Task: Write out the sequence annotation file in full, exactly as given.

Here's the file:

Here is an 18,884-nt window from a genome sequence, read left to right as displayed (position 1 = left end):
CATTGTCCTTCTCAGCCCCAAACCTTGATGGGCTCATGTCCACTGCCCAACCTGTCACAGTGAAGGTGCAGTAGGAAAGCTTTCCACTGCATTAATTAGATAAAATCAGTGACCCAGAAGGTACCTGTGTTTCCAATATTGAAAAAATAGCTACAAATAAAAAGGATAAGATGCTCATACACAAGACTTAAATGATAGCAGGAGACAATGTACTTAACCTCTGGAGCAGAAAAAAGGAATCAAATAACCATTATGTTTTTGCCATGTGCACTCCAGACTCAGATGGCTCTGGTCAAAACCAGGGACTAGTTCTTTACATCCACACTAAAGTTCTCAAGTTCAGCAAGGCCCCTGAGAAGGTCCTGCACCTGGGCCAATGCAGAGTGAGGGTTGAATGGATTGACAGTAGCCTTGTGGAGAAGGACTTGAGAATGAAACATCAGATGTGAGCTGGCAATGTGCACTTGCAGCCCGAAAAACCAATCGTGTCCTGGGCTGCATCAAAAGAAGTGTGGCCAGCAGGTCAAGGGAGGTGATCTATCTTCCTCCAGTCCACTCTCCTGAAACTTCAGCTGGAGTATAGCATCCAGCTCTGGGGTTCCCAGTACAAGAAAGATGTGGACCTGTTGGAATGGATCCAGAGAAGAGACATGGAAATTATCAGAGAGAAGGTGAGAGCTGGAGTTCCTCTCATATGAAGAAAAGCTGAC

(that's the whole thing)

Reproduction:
Here is an 18,884-nt window from a genome sequence, read left to right as displayed (position 1 = left end):
CATTGTCCTTCTCAGCCCCAAACCTTGATGGGCTCATGTCCACTGCCCAACCTGTCACAGTGAAGGTGCAGTAGGAAAGCTTTCCACTGCATTAATTAGATAAAATCAGTGACCCAGAAGGTACCTGTGTTTCCAATATTGAAAAAATAGCTACAAATAAAAAGGATAAGATGCTCATACACAAGACTTAAATGATAGCAGGAGACAATGTACTTAACCTCTGGAGCAGAAAAAAGGAATCAAATAACCATTATGTTTTTGCCATGTGCACTCCAGACTCAGATGGCTCTGGTCAAAACCAGGGACTAGTTCTTTACATCCACACTAAAGTTCTCAAGTTCAGCAAGGCCCCTGAGAAGGTCCTGCACCTGGGCCAATGCAGAGTGAGGGTTGAATGGATTGACAGTAGCCTTGTGGAGAAGGACTTGAGAATGAAACATCAGATGTGAGCTGGCAATGTGCACTTGCAGCCCGAAAAACCAATCGTGTCCTGGGCTGCATCAAAAGAAGTGTGGCCAGCAGGTCAAGGGAGGTGATCTATCTTCCTCCAGTCCACTCTCCTGAAACTTCAGCTGGAGTATAGCATCCAGCTCTGGGGTTCCCAGTACAAGAAAGATGTGGACCTGTTGGAATGGATCCAGAGAAGAGACATGGAAATTATCAGAGAGAAGGTGAGAGCTGGAGTTCCTCTCATATGAAGAAAAGCTGAC